Cookies Policy

This site uses cookies. By continuing to browse the site you are agreeing to our use of cookies.

I accept this policy

Find out more here

Comparison of electroreceptor organ functioning in vivo and in vitro

No metrics data to plot.
The attempt to load metrics for this article has failed.
The attempt to plot a graph for these metrics has failed.
The full text of this article is not currently available.

Brill’s MyBook program is exclusively available on BrillOnline Books and Journals. Students and scholars affiliated with an institution that has purchased a Brill E-Book on the BrillOnline platform automatically have access to the MyBook option for the title(s) acquired by the Library. Brill MyBook is a print-on-demand paperback copy which is sold at a favorably uniform low price.

Access this article

+ Tax (if applicable)
Add to Favorites
You must be logged in to use this functionality

image of Primary Sensory Neuron
For more content, see Sensory Neuron.

We compared the functioning of catfish electroreceptors in vivo and in vitro by recording the resting discharge and the sensitivity of organs before and immediately after skin patch excision. The in vitro preparation functions for several hours and can be used to assess synaptic functioning and other aspects of sensory transduction. However, both the sensitivity and the resting discharge rate are lower in vitro than in vivo. The sensitivity reduction can be caused by shunting of the stimulus current in the recording chamber, but the reduction of the spontaneous activity cannot. This is most likely due to hypoxia in the excised skin patch. In addition, interspike interval histograms showed mild anomalies in the firing pattern in vitro, as indicated by the parameters λ and r of fitted Γ distributions. We conclude that (i) in vitro recording is best suited for neuropharmacological research, and (ii) in vivo recording is better suited for long-term studies and analyses of stochastical spike processes.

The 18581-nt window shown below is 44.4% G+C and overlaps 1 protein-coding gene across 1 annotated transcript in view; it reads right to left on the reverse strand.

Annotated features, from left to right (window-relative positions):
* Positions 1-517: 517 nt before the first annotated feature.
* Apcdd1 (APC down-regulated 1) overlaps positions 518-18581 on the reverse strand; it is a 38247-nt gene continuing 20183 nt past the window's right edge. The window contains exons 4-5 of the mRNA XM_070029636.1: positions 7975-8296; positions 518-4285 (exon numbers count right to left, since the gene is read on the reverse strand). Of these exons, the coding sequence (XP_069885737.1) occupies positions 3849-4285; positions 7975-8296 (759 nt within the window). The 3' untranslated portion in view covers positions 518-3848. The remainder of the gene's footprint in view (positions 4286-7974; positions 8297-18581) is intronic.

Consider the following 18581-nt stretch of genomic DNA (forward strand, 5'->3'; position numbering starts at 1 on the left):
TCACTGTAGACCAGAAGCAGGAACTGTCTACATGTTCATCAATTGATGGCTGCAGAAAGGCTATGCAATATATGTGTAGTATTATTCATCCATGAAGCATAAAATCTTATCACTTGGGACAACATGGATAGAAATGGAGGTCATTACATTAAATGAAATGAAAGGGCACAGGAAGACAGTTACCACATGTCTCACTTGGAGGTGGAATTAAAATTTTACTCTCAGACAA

Full text loading...


Data & Media loading...

Article metrics loading...



Can't access your account?
  • Tools

  • Add to Favorites
  • Printable version
  • Email this page
  • Subscribe to ToC alert
  • Get permissions
  • Recommend to your library

    You must fill out fields marked with: *

    Librarian details
    Your details
    Why are you recommending this title?
    Select reason:
    Primary Sensory Neuron — Recommend this title to your library
  • Export citations
  • Key

  • Full access
  • Open Access
  • Partial/No accessInformation